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This book has been so well reviewed that I'm a little intimidated to add my two cents. I lack eloquence in this area. I will say that reading the opening story "Staying Freight," made me want to just sit and be grateful for family in the same the way that watching a good friend or family member fight and struggle against some terrible circumstance that leaves us all helpless makes me need to sit back and be grateful. These stories reflect back to the reader what it means to be human e...more This book has been so well reviewed that I'm a little intimidated to add my two cents. I lack eloquence in this area. I will say that reading the opening story "Staying Freight," made me want to just sit and be grateful for family in the same the way that watching a good friend or family member fight and struggle against some terrible circumstance that leaves us all helpless makes me need to sit back and be grateful. These stories reflect back to the reader what it means to be human especially when we have allowed ourselves to get caught up in all the things in this world that would encourage us to forget that. In addition, the writing beautiful throughout and language makes me ridiculously green with envy. I haven't finished the collection -- in a strange way I am hoarding it, reading it a story at a time only when I have a enough time to properly fall into the book, I am simultaneously dying to find enough time to finish it and lamenting the fact that at some point it will be over.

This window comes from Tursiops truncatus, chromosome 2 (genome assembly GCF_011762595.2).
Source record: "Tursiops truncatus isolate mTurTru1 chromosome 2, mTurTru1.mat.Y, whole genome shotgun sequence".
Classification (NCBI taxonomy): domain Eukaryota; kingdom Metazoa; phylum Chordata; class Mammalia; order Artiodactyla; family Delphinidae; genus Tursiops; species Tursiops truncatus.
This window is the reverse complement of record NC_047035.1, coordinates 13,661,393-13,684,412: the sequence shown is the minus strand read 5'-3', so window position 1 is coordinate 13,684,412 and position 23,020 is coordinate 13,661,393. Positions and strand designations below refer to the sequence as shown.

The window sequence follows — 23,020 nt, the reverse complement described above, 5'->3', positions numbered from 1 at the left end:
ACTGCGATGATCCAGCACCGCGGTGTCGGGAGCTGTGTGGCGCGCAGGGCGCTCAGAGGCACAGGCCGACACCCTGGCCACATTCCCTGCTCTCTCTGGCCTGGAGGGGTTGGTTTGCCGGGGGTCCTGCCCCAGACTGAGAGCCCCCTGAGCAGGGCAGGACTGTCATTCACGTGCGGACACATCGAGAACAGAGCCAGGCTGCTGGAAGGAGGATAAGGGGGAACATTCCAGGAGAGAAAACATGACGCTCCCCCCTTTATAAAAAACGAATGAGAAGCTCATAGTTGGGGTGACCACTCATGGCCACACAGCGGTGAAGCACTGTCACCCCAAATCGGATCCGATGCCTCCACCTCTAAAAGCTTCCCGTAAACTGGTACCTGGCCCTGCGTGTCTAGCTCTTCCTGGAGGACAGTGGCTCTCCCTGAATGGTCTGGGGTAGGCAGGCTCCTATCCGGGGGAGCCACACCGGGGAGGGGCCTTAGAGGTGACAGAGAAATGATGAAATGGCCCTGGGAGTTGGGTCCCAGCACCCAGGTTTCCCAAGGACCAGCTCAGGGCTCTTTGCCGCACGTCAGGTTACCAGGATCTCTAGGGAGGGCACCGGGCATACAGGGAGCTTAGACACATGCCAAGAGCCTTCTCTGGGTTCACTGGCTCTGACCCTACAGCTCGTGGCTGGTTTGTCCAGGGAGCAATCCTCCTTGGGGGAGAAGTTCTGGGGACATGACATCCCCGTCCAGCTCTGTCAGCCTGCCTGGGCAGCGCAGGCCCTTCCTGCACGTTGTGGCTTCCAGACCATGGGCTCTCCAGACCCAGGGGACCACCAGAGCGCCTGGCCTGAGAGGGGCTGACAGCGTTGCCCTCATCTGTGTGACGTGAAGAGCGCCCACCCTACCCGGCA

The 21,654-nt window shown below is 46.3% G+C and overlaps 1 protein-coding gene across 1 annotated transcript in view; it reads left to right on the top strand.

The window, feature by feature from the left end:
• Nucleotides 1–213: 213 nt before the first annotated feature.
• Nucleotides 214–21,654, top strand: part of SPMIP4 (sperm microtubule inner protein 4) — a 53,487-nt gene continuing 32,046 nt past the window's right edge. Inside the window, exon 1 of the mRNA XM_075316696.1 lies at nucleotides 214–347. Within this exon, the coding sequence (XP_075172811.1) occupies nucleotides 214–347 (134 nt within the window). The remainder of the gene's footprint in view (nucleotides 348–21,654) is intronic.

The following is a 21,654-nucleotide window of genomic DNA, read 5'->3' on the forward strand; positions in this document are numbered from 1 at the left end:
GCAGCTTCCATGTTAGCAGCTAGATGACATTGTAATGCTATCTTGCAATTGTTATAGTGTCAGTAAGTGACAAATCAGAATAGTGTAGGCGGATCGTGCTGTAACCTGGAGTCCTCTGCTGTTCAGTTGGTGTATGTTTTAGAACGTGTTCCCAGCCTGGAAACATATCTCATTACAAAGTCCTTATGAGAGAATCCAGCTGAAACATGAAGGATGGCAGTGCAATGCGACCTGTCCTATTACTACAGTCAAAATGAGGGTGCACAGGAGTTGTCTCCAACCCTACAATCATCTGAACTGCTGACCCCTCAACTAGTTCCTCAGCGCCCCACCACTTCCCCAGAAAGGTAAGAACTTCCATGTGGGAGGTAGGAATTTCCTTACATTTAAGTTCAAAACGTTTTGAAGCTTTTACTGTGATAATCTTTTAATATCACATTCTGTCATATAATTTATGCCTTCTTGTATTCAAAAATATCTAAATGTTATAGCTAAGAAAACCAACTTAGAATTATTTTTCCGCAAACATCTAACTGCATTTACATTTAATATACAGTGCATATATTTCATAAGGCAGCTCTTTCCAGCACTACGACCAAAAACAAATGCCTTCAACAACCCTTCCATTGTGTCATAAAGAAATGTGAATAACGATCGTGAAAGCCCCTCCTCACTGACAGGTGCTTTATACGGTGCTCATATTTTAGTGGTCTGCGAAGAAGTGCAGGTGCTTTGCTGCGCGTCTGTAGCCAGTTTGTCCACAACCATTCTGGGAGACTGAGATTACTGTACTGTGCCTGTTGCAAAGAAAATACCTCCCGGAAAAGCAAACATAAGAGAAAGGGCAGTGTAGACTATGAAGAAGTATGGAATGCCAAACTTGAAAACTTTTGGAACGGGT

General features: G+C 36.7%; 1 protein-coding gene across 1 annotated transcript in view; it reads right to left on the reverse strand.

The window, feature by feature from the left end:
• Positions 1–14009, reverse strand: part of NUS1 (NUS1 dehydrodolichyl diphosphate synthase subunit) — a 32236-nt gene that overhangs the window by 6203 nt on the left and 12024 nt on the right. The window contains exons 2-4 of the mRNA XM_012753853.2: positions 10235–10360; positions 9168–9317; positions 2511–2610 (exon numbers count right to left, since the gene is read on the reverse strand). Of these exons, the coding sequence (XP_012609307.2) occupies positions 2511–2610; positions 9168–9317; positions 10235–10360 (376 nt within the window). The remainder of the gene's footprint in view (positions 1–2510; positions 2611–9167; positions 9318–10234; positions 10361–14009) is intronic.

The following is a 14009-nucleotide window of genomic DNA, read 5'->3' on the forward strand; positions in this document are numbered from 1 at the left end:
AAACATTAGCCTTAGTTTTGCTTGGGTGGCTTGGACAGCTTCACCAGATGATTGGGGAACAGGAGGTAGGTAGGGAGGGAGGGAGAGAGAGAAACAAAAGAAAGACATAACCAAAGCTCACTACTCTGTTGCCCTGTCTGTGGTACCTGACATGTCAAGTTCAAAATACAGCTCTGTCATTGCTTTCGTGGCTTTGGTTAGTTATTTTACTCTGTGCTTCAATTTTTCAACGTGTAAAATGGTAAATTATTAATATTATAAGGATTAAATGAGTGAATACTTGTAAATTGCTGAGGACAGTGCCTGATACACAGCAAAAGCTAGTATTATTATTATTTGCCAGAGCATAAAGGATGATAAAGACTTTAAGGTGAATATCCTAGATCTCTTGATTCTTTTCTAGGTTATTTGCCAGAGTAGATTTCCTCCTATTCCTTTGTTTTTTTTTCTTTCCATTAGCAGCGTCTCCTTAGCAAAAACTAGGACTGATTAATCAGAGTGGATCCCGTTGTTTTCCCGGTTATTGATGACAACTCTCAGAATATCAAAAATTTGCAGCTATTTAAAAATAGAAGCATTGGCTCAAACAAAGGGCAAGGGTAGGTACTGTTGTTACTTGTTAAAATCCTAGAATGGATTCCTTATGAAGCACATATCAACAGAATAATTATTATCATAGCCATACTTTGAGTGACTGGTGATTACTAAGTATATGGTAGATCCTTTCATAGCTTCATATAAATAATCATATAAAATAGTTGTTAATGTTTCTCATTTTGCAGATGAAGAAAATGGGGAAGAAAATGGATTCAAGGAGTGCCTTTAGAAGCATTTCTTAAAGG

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Volt is beautifully written and powerful. It is an honest and unflinching look at grief written with great compassion. It deals a lot with existential issues, it asks big questions and explores fragile and damaged humanity in a unique and brave way. You will not be disappointed by Alan Heathcock's work.
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Format: Kindle Edition Verified Purchase
Gritty collection of stories about lost souls and the tragedies they suffer in a small town. Volt is not for the feint of heart. Heathcock is an excellent wordsmith and the book is filled with vivid detail--both good and bad, because some of the imagery will make you uncomfortable.